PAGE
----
Part pride in my list, education, awards lining the walls through the hallway (I think the final one we received was framed and hung on the bathroom door as there simply wasn’t anymore space to hang it anywhere without sacrificing one from over a decade back), and part getting caught in the restaurant day-to-day, I was missing all the signs, staring me in the face.
TRY THE DAMN MALBECS! You’re going to need them very, very soon!
Almost overnight, Dujac stopped moving. Heitz stopped moving. What was a Latour? Months worth of dust settled on the Screaming Eagle and Opus bottles over a single weekend (for the record, that’s Sunday & Monday in the restaurant world). Display bottles all of a sudden needed to be wiped down regularly for presentation purposes where not a few weeks prior they were being pulled by our resident writer/poet Frank and 360° flipped in his bar-showman signature fashion, settling flawlessly every time with the label facing the customer, all while pulling out his wine key in a way that appeared magical while the customer’s eyes were distracted with his bottle acrobatics, myself in tow with a decanter and screen that was almost always necessary due to his bottle-flair shaking up all the damn sediment.
There were nights I wanted to KILL him for handling a bottle like that, but no one ever complained. Like all great servers, he just had a way of making it all feel sort of…right? That’s not the correct word for it…there really isn’t a word for it, it’s something esoteric.
Anyways, back to Malbec.
Inquiring within our circle of local restaurant and bar associates, it seemed everyone was trafficking in this new Malbec wine relatively steadily. They stated they were keeping their trophy wines on the list for some level of notoriety, but the needle was moving by way of Malbec by the glass and bottles, and had been for a few months at that time. Mind you, these were not internationally decorated restaurants; more of the “People Love Us on Yelp!” or “Best of the Bay” street-level establishments – sadly, most of which are closed permanently today. This city is ruthless for the food business long-term.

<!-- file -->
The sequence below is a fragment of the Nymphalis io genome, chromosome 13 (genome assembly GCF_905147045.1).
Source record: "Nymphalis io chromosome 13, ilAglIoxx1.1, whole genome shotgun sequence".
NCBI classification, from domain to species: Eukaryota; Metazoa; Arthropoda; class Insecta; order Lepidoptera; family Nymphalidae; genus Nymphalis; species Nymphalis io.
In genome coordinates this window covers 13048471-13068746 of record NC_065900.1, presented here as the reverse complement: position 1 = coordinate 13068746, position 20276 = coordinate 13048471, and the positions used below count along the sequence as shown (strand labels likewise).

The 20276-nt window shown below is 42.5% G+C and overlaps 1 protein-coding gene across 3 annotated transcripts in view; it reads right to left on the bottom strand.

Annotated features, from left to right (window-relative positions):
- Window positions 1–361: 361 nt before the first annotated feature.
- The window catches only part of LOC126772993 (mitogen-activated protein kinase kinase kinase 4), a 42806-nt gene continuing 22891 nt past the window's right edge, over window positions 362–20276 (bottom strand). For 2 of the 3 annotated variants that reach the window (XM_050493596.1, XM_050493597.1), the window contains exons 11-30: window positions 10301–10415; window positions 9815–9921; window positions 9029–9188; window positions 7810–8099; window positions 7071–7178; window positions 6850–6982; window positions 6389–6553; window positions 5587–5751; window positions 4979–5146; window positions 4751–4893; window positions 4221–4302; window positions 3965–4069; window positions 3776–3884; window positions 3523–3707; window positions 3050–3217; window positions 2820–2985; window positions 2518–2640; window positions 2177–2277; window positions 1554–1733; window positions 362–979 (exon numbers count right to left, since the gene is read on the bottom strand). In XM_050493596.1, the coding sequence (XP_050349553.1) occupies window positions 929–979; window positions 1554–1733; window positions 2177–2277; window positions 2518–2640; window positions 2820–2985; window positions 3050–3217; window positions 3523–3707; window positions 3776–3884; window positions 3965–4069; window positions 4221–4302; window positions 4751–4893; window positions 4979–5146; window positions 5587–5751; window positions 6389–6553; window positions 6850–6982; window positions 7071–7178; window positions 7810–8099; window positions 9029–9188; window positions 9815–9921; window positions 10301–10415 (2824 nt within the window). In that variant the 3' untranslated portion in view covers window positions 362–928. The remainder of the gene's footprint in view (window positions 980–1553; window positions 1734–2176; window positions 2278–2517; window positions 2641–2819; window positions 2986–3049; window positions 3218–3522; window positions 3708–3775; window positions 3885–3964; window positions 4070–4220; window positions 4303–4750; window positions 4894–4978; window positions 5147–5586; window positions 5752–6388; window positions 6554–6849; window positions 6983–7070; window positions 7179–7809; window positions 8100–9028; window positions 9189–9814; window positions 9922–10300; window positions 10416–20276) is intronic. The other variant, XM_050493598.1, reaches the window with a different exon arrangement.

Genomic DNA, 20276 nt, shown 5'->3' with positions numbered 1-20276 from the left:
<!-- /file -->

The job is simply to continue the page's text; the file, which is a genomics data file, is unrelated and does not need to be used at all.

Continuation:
It was time to make a few calls and see what this whole Malbec craze was about.
The next few weeks were essentially marathon Malbec tastings, wines that’d land on the list, priced to move, anywhere from $32-68 in categories that had previously been dominated by movers in the $58-250 range.
Pride swallowed, I struck some deals, and it was off to the races.
It worked. Malbec was moving. Even our regulars were happy to see us dealing in Malbec. As some of the the more expensive Cab bottles were moving out, they were being replaced by reserve Malbecs of a similar quality, at a fraction of the price.
In short order, Malbec was everywhere. From the corner liquor stores to the list at Morton’s, you couldn’t get away from it. And folks couldn’t get enough of it. At a fraction of the price, folks were still willing to spend as much as before, but able to buy 2-3 times as much (or more), which seemed to be the new purchasing pattern moving forward. I mean, why buy 1 bottle of decent Red Bordeaux when you could buy 3-4 bottles of the top-end reserve Argentinian Malbec and keep the juice flowing all night? And for the same price all said and done? It was a no brainer.